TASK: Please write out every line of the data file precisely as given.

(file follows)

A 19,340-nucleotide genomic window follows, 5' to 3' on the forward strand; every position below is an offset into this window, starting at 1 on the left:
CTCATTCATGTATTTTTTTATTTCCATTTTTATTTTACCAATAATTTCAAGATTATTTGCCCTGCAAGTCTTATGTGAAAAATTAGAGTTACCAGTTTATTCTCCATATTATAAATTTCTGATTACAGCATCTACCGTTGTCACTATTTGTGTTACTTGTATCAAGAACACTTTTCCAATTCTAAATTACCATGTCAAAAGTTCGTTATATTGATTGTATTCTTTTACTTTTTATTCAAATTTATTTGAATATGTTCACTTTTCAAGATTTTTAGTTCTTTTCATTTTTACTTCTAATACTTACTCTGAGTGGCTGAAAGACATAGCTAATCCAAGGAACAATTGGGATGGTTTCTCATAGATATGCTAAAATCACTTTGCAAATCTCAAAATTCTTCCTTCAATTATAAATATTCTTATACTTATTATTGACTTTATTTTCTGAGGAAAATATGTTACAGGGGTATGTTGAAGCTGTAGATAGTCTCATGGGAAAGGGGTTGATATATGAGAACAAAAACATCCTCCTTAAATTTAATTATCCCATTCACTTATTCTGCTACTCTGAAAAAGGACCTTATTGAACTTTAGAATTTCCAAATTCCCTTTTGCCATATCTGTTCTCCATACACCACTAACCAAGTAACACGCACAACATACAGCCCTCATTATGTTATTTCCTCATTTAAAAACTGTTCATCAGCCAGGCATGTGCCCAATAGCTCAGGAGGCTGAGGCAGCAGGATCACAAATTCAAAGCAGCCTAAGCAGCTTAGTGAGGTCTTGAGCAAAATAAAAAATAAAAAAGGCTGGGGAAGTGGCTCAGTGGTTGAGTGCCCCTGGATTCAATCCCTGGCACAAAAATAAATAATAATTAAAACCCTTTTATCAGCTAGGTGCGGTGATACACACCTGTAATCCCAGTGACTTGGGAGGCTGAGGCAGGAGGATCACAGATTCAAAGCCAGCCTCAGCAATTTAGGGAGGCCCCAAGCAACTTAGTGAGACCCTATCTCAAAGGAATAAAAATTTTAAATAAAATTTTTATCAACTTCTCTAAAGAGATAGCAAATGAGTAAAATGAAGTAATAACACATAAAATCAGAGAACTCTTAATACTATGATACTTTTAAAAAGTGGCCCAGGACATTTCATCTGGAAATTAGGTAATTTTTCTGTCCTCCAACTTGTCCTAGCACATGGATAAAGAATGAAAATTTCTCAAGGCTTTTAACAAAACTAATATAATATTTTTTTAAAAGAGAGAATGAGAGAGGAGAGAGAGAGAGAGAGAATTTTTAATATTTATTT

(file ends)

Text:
A 19,340-nucleotide genomic window follows, 5' to 3' on the forward strand; every position below is an offset into this window, starting at 1 on the left:
CTCATTCATGTATTTTTTTATTTCCATTTTTATTTTACCAATAATTTCAAGATTATTTGCCCTGCAAGTCTTATGTGAAAAATTAGAGTTACCAGTTTATTCTCCATATTATAAATTTCTGATTACAGCATCTACCGTTGTCACTATTTGTGTTACTTGTATCAAGAACACTTTTCCAATTCTAAATTACCATGTCAAAAGTTCGTTATATTGATTGTATTCTTTTACTTTTTATTCAAATTTATTTGAATATGTTCACTTTTCAAGATTTTTAGTTCTTTTCATTTTTACTTCTAATACTTACTCTGAGTGGCTGAAAGACATAGCTAATCCAAGGAACAATTGGGATGGTTTCTCATAGATATGCTAAAATCACTTTGCAAATCTCAAAATTCTTCCTTCAATTATAAATATTCTTATACTTATTATTGACTTTATTTTCTGAGGAAAATATGTTACAGGGGTATGTTGAAGCTGTAGATAGTCTCATGGGAAAGGGGTTGATATATGAGAACAAAAACATCCTCCTTAAATTTAATTATCCCATTCACTTATTCTGCTACTCTGAAAAAGGACCTTATTGAACTTTAGAATTTCCAAATTCCCTTTTGCCATATCTGTTCTCCATACACCACTAACCAAGTAACACGCACAACATACAGCCCTCATTATGTTATTTCCTCATTTAAAAACTGTTCATCAGCCAGGCATGTGCCCAATAGCTCAGGAGGCTGAGGCAGCAGGATCACAAATTCAAAGCAGCCTAAGCAGCTTAGTGAGGTCTTGAGCAAAATAAAAAATAAAAAAGGCTGGGGAAGTGGCTCAGTGGTTGAGTGCCCCTGGATTCAATCCCTGGCACAAAAATAAATAATAATTAAAACCCTTTTATCAGCTAGGTGCGGTGATACACACCTGTAATCCCAGTGACTTGGGAGGCTGAGGCAGGAGGATCACAGATTCAAAGCCAGCCTCAGCAATTTAGGGAGGCCCCAAGCAACTTAGTGAGACCCTATCTCAAAGGAATAAAAATTTTAAATAAAATTTTTATCAACTTCTCTAAAGAGATAGCAAATGAGTAAAATGAAGTAATAACACATAAAATCAGAGAACTCTTAATACTATGATACTTTTAAAAAGTGGCCCAGGACATTTCATCTGGAAATTAGGTAATTTTTCTGTCCTCCAACTTGTCCTAGCACATGGATAAAGAATGAAAATTTCTCAAGGCTTTTAACAAAACTAATATAATATTTTTTTAAAAGAGAGAATGAGAGAGGAGAGAGAGAGAGAGAGAATTTTTAATATTTATTT